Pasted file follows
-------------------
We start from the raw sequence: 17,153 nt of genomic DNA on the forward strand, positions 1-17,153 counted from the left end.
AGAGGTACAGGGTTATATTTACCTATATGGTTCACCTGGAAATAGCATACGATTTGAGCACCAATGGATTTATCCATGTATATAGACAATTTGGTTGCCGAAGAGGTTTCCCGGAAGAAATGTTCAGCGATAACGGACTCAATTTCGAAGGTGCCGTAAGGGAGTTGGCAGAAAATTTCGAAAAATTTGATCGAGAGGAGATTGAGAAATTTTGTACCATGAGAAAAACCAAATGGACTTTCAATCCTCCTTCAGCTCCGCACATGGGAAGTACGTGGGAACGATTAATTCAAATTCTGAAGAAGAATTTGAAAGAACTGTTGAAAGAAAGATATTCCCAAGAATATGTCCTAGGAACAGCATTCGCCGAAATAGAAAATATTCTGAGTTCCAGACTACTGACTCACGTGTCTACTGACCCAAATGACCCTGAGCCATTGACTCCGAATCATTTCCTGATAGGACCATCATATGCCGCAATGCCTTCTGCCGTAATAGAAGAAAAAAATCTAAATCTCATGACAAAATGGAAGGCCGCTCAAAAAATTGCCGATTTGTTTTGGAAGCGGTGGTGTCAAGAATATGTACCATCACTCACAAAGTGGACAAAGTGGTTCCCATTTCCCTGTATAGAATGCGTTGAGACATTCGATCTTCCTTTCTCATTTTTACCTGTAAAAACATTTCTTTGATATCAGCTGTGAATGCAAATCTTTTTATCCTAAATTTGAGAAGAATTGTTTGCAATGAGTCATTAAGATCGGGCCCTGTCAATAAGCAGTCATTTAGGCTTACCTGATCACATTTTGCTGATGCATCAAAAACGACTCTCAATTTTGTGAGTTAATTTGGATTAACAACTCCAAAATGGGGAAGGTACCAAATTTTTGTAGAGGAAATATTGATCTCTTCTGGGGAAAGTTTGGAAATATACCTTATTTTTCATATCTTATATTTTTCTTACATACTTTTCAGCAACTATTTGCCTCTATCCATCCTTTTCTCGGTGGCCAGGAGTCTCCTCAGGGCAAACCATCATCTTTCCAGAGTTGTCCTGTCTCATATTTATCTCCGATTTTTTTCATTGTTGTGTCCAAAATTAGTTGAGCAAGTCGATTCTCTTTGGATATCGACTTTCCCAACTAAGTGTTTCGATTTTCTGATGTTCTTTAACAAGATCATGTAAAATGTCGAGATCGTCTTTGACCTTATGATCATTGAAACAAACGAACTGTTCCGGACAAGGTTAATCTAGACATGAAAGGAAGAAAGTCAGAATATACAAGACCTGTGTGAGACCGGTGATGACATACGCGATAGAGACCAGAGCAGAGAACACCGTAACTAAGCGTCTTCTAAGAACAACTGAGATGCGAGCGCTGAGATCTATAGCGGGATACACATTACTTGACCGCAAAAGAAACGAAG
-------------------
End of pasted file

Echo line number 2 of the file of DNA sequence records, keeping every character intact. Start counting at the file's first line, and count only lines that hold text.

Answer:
AGAGGTACAGGGTTATATTTACCTATATGGTTCACCTGGAAATAGCATACGATTTGAGCACCAATGGATTTATCCATGTATATAGACAATTTGGTTGCCGAAGAGGTTTCCCGGAAGAAATGTTCAGCGATAACGGACTCAATTTCGAAGGTGCCGTAAGGGAGTTGGCAGAAAATTTCGAAAAATTTGATCGAGAGGAGATTGAGAAATTTTGTACCATGAGAAAAACCAAATGGACTTTCAATCCTCCTTCAGCTCCGCACATGGGAAGTACGTGGGAACGATTAATTCAAATTCTGAAGAAGAATTTGAAAGAACTGTTGAAAGAAAGATATTCCCAAGAATATGTCCTAGGAACAGCATTCGCCGAAATAGAAAATATTCTGAGTTCCAGACTACTGACTCACGTGTCTACTGACCCAAATGACCCTGAGCCATTGACTCCGAATCATTTCCTGATAGGACCATCATATGCCGCAATGCCTTCTGCCGTAATAGAAGAAAAAAATCTAAATCTCATGACAAAATGGAAGGCCGCTCAAAAAATTGCCGATTTGTTTTGGAAGCGGTGGTGTCAAGAATATGTACCATCACTCACAAAGTGGACAAAGTGGTTCCCATTTCCCTGTATAGAATGCGTTGAGACATTCGATCTTCCTTTCTCATTTTTACCTGTAAAAACATTTCTTTGATATCAGCTGTGAATGCAAATCTTTTTATCCTAAATTTGAGAAGAATTGTTTGCAATGAGTCATTAAGATCGGGCCCTGTCAATAAGCAGTCATTTAGGCTTACCTGATCACATTTTGCTGATGCATCAAAAACGACTCTCAATTTTGTGAGTTAATTTGGATTAACAACTCCAAAATGGGGAAGGTACCAAATTTTTGTAGAGGAAATATTGATCTCTTCTGGGGAAAGTTTGGAAATATACCTTATTTTTCATATCTTATATTTTTCTTACATACTTTTCAGCAACTATTTGCCTCTATCCATCCTTTTCTCGGTGGCCAGGAGTCTCCTCAGGGCAAACCATCATCTTTCCAGAGTTGTCCTGTCTCATATTTATCTCCGATTTTTTTCATTGTTGTGTCCAAAATTAGTTGAGCAAGTCGATTCTCTTTGGATATCGACTTTCCCAACTAAGTGTTTCGATTTTCTGATGTTCTTTAACAAGATCATGTAAAATGTCGAGATCGTCTTTGACCTTATGATCATTGAAACAAACGAACTGTTCCGGACAAGGTTAATCTAGACATGAAAGGAAGAAAGTCAGAATATACAAGACCTGTGTGAGACCGGTGATGACATACGCGATAGAGACCAGAGCAGAGAACACCGTAACTAAGCGTCTTCTAAGAACAACTGAGATGCGAGCGCTGAGATCTATAGCGGGATACACATTACTTGACCGCAAAAGAAACGAAG